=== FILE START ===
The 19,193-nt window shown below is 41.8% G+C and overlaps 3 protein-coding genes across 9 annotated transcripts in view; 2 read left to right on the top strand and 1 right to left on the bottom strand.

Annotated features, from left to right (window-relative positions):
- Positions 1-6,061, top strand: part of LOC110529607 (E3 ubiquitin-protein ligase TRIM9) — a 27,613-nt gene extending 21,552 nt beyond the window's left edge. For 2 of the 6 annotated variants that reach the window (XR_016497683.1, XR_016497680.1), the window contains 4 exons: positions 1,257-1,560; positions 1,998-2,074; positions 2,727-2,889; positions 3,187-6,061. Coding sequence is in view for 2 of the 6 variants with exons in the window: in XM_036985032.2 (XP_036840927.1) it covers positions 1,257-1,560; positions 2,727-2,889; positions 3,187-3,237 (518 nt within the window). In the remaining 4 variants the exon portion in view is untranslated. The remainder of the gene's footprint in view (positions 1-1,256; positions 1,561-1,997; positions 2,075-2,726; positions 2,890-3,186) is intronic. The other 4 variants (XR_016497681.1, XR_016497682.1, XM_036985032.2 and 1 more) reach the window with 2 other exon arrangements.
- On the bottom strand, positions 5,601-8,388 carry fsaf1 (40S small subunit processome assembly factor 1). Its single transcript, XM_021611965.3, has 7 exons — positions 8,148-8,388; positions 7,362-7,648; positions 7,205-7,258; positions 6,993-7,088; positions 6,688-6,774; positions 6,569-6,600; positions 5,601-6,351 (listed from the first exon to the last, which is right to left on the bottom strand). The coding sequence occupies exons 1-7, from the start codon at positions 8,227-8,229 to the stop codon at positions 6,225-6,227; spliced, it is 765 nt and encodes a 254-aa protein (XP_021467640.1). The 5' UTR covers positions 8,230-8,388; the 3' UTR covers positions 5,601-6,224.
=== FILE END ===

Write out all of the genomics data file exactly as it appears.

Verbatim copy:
The 19,193-nt window shown below is 41.8% G+C and overlaps 3 protein-coding genes across 9 annotated transcripts in view; 2 read left to right on the top strand and 1 right to left on the bottom strand.

Annotated features, from left to right (window-relative positions):
- Positions 1-6,061, top strand: part of LOC110529607 (E3 ubiquitin-protein ligase TRIM9) — a 27,613-nt gene extending 21,552 nt beyond the window's left edge. For 2 of the 6 annotated variants that reach the window (XR_016497683.1, XR_016497680.1), the window contains 4 exons: positions 1,257-1,560; positions 1,998-2,074; positions 2,727-2,889; positions 3,187-6,061. Coding sequence is in view for 2 of the 6 variants with exons in the window: in XM_036985032.2 (XP_036840927.1) it covers positions 1,257-1,560; positions 2,727-2,889; positions 3,187-3,237 (518 nt within the window). In the remaining 4 variants the exon portion in view is untranslated. The remainder of the gene's footprint in view (positions 1-1,256; positions 1,561-1,997; positions 2,075-2,726; positions 2,890-3,186) is intronic. The other 4 variants (XR_016497681.1, XR_016497682.1, XM_036985032.2 and 1 more) reach the window with 2 other exon arrangements.
- On the bottom strand, positions 5,601-8,388 carry fsaf1 (40S small subunit processome assembly factor 1). Its single transcript, XM_021611965.3, has 7 exons — positions 8,148-8,388; positions 7,362-7,648; positions 7,205-7,258; positions 6,993-7,088; positions 6,688-6,774; positions 6,569-6,600; positions 5,601-6,351 (listed from the first exon to the last, which is right to left on the bottom strand). The coding sequence occupies exons 1-7, from the start codon at positions 8,227-8,229 to the stop codon at positions 6,225-6,227; spliced, it is 765 nt and encodes a 254-aa protein (XP_021467640.1). The 5' UTR covers positions 8,230-8,388; the 3' UTR covers positions 5,601-6,224.